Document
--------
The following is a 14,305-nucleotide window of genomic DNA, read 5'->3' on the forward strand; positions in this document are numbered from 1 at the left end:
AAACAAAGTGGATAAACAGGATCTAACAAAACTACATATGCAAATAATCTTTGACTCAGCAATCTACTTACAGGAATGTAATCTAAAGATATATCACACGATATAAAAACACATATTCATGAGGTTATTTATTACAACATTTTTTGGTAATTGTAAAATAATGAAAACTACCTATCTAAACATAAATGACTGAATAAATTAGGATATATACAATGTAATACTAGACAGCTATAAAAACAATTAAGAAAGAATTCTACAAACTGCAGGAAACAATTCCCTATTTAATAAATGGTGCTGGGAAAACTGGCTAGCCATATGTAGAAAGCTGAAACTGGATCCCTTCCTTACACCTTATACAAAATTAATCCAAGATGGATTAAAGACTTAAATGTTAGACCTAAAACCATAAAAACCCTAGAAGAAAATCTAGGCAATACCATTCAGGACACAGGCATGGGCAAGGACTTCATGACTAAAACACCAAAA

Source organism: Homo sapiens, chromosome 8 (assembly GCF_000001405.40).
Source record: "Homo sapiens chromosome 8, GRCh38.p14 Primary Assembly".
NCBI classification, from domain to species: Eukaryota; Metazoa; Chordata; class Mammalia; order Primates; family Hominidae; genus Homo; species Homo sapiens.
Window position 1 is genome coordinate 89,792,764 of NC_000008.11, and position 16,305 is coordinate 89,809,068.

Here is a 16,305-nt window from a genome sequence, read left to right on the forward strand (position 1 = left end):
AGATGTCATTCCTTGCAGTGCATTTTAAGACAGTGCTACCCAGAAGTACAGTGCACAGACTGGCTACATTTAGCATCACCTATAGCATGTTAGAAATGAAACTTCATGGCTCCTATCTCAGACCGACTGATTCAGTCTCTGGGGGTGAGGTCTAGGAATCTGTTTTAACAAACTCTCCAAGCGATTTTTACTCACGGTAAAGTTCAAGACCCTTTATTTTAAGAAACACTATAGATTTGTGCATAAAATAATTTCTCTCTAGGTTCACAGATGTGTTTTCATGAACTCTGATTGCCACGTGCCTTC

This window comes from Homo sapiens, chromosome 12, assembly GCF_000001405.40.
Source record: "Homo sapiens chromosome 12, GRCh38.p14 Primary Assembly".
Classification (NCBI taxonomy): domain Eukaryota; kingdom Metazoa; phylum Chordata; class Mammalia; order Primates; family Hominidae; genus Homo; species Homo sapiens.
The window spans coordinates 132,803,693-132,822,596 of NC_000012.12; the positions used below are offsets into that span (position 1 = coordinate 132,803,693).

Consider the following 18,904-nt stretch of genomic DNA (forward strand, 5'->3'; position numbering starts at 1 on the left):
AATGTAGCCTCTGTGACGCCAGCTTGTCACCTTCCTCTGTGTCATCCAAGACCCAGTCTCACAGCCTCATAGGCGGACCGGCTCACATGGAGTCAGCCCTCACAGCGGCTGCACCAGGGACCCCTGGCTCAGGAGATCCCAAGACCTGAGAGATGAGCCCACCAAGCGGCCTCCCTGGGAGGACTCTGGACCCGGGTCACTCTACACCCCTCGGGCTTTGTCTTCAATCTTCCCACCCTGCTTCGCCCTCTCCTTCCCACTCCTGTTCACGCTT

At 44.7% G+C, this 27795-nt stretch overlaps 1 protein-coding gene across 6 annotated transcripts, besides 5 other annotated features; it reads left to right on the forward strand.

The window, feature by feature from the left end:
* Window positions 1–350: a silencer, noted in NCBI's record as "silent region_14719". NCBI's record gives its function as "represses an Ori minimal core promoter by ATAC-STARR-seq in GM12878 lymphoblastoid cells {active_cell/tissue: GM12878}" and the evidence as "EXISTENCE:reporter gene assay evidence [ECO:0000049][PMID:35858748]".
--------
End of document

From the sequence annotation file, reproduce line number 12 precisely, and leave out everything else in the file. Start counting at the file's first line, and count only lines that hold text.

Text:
The window spans coordinates 132,803,693-132,822,596 of NC_000012.12; the positions used below are offsets into that span (position 1 = coordinate 132,803,693).